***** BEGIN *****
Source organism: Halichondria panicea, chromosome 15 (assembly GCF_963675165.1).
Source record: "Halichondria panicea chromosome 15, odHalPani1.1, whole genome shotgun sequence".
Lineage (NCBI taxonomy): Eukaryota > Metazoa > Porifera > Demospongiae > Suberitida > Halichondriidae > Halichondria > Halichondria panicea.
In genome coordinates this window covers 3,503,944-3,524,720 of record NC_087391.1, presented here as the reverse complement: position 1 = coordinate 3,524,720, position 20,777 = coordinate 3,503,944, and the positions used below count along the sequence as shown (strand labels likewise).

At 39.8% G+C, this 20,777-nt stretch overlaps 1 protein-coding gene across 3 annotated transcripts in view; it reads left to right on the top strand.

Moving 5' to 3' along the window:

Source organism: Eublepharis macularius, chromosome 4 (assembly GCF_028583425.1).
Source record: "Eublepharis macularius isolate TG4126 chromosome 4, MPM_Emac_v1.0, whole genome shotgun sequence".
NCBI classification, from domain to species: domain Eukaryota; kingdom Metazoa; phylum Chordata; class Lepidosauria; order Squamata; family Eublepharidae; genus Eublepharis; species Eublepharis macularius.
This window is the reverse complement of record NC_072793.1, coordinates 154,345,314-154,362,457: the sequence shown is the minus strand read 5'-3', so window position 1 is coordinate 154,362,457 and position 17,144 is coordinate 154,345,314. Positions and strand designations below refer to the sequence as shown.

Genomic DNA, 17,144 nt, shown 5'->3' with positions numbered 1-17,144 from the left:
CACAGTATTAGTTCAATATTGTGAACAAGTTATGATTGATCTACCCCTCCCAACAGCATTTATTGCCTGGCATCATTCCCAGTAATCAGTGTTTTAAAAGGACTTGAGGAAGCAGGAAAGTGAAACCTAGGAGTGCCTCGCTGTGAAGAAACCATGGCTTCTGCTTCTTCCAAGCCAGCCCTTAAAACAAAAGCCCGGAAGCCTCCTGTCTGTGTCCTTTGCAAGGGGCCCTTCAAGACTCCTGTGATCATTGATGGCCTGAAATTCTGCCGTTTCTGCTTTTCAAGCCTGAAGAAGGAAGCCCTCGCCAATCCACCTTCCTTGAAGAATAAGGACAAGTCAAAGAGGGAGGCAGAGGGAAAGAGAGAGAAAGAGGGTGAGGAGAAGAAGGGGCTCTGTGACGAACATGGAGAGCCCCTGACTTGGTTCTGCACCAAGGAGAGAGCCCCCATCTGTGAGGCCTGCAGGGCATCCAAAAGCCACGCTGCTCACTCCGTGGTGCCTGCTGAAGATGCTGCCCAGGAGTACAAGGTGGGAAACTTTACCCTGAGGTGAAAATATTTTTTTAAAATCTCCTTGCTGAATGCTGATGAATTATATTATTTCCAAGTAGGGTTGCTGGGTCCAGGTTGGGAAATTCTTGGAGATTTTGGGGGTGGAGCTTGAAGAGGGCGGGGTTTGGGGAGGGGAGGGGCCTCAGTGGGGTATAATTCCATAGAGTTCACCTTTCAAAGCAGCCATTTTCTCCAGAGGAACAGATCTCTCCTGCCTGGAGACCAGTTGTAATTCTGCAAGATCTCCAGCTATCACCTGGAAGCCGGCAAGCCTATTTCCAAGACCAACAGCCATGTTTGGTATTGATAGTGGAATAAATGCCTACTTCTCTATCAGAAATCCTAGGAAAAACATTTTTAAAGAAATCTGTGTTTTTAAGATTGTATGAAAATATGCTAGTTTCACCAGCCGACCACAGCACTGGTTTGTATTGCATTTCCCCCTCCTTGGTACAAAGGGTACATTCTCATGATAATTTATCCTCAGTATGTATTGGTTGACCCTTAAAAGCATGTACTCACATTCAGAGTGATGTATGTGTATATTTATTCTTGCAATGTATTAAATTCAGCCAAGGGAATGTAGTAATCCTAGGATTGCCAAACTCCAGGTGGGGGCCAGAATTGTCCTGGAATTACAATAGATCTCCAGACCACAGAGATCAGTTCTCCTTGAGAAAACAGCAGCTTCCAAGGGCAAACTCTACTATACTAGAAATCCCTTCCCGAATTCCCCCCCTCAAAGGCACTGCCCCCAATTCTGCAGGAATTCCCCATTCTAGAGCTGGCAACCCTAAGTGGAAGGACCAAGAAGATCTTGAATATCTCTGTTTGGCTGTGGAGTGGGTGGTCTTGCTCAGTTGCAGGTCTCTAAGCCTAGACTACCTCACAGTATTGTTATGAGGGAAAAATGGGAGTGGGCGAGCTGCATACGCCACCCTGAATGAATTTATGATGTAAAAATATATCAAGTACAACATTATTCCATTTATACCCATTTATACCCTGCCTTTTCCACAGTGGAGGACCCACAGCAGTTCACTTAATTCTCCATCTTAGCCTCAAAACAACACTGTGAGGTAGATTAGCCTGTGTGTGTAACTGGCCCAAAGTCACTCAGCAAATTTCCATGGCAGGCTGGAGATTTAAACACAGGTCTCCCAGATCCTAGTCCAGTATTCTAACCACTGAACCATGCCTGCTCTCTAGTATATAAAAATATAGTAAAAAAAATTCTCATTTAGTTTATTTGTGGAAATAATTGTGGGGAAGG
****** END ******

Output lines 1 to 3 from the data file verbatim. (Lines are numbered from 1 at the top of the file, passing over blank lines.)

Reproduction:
Source organism: Halichondria panicea, chromosome 15 (assembly GCF_963675165.1).
Source record: "Halichondria panicea chromosome 15, odHalPani1.1, whole genome shotgun sequence".
Lineage (NCBI taxonomy): Eukaryota > Metazoa > Porifera > Demospongiae > Suberitida > Halichondriidae > Halichondria > Halichondria panicea.